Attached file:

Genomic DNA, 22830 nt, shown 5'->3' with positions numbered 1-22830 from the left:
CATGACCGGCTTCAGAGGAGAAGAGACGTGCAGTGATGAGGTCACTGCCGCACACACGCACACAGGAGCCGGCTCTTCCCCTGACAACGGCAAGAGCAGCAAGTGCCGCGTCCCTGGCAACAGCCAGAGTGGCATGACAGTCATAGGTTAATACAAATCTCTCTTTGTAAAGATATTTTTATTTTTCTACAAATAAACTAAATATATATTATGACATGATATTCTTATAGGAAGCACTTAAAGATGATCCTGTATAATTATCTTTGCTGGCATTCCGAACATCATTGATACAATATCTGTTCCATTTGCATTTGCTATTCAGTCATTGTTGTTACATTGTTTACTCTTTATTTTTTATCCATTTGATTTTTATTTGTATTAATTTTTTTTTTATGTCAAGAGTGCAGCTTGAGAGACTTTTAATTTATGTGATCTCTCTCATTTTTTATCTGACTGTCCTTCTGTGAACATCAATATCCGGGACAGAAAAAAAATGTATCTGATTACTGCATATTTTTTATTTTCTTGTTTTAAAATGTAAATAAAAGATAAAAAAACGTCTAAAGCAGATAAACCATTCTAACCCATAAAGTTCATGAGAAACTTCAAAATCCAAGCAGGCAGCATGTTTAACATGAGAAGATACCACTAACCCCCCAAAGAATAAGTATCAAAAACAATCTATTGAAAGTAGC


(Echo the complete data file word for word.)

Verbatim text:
Genomic DNA, 22830 nt, shown 5'->3' with positions numbered 1-22830 from the left:
CATGACCGGCTTCAGAGGAGAAGAGACGTGCAGTGATGAGGTCACTGCCGCACACACGCACACAGGAGCCGGCTCTTCCCCTGACAACGGCAAGAGCAGCAAGTGCCGCGTCCCTGGCAACAGCCAGAGTGGCATGACAGTCATAGGTTAATACAAATCTCTCTTTGTAAAGATATTTTTATTTTTCTACAAATAAACTAAATATATATTATGACATGATATTCTTATAGGAAGCACTTAAAGATGATCCTGTATAATTATCTTTGCTGGCATTCCGAACATCATTGATACAATATCTGTTCCATTTGCATTTGCTATTCAGTCATTGTTGTTACATTGTTTACTCTTTATTTTTTATCCATTTGATTTTTATTTGTATTAATTTTTTTTTTATGTCAAGAGTGCAGCTTGAGAGACTTTTAATTTATGTGATCTCTCTCATTTTTTATCTGACTGTCCTTCTGTGAACATCAATATCCGGGACAGAAAAAAAATGTATCTGATTACTGCATATTTTTTATTTTCTTGTTTTAAAATGTAAATAAAAGATAAAAAAACGTCTAAAGCAGATAAACCATTCTAACCCATAAAGTTCATGAGAAACTTCAAAATCCAAGCAGGCAGCATGTTTAACATGAGAAGATACCACTAACCCCCCAAAGAATAAGTATCAAAAACAATCTATTGAAAGTAGC